If the two generation cycle is roughly correct, the 2020's will be the new 1970's. So... what pain are we experiencing right now? Which disillusionment will cause upheaval? It should already be happening.

Larry Hart said...

Alan Brooks:

They generally care about their descendants, but what happens to their descendants after Gramps and Daddy are gone is not necessarily always their main priority—although it is a major priority.

Is it accurate to say that they care about their descendants perpetuating their worldview into the future? It seems to me that they care about their kids until the kids question their white supremacist axioms and become tolerant of others, at which point the kids are dead to them.

Alan Brooks said...

You might be right, and it is en-Couraging. Over the decades, white descendants could become more tolerant of Hispanics, and with the numbers of Hispanics, they might eventually have to be—as Hispanics like to have offspring.
Every time I visit CB, am pumped up with adrenaline.

Larry Hart said...

comic relief

As an aside, we will now drop the Sen. Krysten Sinema (D-AZ) notation since she is that no more. Chris Weigant observed that since she is now an Independent Senator, maybe Sen. Krysten Sinema (IS-AZ) would be better. But on second thought, that doesn't seem right at all. Also using two characters for the party violates the convention, but maybe there is a way to combine "I" and "S" into one symbol. He humbly suggested Sen. Krysten Sinema ($-AZ), which perhaps sums up the situation adequately.

scidata said...

Yesterday I watched (on TV) the crush of Bethlehem pilgrims lining up to kiss stones and touch floors. Today I read about the sparse enthusiasm for preserving the Monmouth Horn Antenna:

But it doesn't bother me. The living and vibrant Big Bang questions encourage me. That's the essence of science. Bell Labs is the holiest site in NJ for me, and I'd never be tempted to kiss its stones or touch its floors.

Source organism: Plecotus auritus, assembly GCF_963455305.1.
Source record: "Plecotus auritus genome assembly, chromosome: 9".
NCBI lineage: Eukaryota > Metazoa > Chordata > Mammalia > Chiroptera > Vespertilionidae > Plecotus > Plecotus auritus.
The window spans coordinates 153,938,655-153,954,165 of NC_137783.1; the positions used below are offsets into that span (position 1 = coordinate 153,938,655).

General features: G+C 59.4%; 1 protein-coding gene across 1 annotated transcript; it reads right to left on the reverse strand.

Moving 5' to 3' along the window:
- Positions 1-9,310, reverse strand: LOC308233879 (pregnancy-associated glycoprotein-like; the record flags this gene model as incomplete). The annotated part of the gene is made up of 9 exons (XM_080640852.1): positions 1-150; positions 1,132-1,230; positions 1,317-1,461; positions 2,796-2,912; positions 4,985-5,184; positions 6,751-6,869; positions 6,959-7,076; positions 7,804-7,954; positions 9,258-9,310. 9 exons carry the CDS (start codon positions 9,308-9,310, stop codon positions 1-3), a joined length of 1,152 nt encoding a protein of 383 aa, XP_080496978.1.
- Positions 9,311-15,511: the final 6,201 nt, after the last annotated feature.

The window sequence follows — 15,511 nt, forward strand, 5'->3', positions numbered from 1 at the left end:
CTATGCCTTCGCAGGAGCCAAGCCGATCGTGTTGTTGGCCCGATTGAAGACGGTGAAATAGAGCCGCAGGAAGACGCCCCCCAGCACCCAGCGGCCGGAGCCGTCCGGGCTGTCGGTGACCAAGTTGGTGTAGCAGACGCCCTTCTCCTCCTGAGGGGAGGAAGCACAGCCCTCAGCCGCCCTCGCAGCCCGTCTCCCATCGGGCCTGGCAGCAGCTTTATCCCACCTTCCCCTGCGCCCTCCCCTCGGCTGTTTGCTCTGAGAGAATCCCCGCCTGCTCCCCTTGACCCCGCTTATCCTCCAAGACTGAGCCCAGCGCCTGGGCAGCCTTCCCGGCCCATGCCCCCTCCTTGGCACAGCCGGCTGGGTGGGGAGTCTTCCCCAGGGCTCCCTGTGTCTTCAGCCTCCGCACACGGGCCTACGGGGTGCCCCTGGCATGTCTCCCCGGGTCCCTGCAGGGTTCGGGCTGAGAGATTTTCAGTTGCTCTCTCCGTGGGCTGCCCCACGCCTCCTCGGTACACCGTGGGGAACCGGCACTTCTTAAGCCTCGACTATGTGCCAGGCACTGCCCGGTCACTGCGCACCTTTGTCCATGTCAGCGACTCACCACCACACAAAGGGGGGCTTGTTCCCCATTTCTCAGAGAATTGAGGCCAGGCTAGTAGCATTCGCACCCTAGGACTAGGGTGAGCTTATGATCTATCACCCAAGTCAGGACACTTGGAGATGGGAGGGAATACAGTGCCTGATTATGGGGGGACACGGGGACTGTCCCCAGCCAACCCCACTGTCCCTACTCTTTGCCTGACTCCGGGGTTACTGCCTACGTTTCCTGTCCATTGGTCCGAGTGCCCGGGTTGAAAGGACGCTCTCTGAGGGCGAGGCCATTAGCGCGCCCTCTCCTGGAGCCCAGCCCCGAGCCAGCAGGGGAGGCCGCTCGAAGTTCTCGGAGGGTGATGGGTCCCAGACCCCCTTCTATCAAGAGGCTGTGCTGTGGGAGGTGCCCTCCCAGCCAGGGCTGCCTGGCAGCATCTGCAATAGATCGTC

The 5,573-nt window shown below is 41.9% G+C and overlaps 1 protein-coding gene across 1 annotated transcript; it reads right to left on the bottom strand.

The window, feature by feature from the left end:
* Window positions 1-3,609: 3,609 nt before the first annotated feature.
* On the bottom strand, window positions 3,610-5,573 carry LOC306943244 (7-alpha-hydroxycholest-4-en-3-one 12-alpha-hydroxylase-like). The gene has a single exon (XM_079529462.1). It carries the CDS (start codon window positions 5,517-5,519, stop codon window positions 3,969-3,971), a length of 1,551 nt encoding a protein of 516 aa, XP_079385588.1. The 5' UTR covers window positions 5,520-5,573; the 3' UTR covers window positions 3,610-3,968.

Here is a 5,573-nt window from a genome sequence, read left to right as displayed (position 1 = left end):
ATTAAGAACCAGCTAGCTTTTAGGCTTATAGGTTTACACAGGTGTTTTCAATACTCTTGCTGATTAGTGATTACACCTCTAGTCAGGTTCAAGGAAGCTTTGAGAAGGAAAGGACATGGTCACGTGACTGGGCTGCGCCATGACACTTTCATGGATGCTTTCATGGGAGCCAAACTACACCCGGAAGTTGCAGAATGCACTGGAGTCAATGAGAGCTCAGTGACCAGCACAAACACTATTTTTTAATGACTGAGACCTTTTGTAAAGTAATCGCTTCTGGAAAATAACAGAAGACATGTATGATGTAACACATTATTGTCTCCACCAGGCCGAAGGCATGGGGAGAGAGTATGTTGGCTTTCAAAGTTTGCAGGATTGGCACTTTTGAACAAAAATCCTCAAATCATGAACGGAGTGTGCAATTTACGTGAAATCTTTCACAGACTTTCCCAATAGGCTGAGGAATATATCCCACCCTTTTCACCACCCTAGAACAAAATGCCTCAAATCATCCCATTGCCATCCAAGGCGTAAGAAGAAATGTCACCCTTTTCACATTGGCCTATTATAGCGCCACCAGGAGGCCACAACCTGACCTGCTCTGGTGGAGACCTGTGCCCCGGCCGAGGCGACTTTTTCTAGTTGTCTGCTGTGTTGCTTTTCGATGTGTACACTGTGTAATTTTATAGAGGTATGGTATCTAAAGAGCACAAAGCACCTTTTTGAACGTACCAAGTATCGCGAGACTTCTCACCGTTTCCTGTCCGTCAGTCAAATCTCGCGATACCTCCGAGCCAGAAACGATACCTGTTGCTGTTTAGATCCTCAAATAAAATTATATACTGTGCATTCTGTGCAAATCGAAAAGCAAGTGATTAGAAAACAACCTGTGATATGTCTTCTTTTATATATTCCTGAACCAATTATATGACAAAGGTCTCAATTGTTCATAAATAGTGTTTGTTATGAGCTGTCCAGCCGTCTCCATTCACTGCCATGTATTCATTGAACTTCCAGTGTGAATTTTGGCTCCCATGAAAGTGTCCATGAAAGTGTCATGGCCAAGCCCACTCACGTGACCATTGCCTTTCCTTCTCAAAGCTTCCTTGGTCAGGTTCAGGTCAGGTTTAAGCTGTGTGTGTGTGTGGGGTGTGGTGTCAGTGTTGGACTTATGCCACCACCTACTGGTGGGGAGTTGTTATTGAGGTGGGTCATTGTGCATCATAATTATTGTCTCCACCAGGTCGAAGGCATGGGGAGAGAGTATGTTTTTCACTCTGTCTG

Unknown said...

my WaPo feed = "Scientists hit a key milestone in the quest to create abundant zero-carbon power through nuclear fusion. But they still have a long way to go."

Of course, my inner satirist is now thinking, "Great! Now fusion power will be indefinitely 10 years off rather than 20!"


Larry Hart said...


"Great! Now fusion power will be indefinitely 10 years off rather than 20!"

If Trump was still president, it would be indefinitely 2 weeks off.

Robert said...

So the Foxite boob is going after Anne Appelbaum? At least that brings her to the attention of anyone reading this blog who isn't already familiar with. She's one of the best writers on Eastern Europe around, as well as on the crisis in democracy worldwide - highly recommended.

From the last post, our host made it pretty clear how pathetic Heinrich XIII's claim was, even on feudal terms. His support from the old nobility looks to be zero. Most of them are doing fine in the middle class and not looking back.

FDR had the solid support of a big majority, but the other third hated his guts. For example, I knew I could never mention him to any of my grandparents or their friends. What is true, however, is that almost any leading Republican of FDR's day would be now be denounced as a RINO and run out of the Zombie Elephant Party.

Bob Pfeiffer

Robert said...

The first sentence in my post should end "who isn't already familiar with her. Sorry about that.

Bob Pfeiffer.

David Brin said...

"Great! Now fusion power will be indefinitely 10 years off rather than 20!"

The toughest part is transforming net energy into useful heat converters to generate electrocity, without messing up the fusion reactor itself. And without neutron embrittlement of the casing.

One good thing about these pellt inertial confinement systems is there's a path to them being rockets.

David Brin said...

A fascinating read that I dare not comment on except to say we have a long road ahead, both apart and together:

Larry Hart said...

Bob Pfeiffer:

For example, I knew I could never mention him [FDR] to any of my grandparents or their friends.

For most of my young adult life, I thought that FDR and the New Deal had been universally applauded. My brother--now a history teacher--clued me in to a 1930s-era joke whose punchline is "When the sonuvabitch I'm looking for dies, it'll be on the front page."

I've since also learned that in the run-up to the 1936 election, the Chicago Tribune had their phone operators greet callers with, "(fill in the blank) days left to save the republic." And they didn't mean by voting for FDR.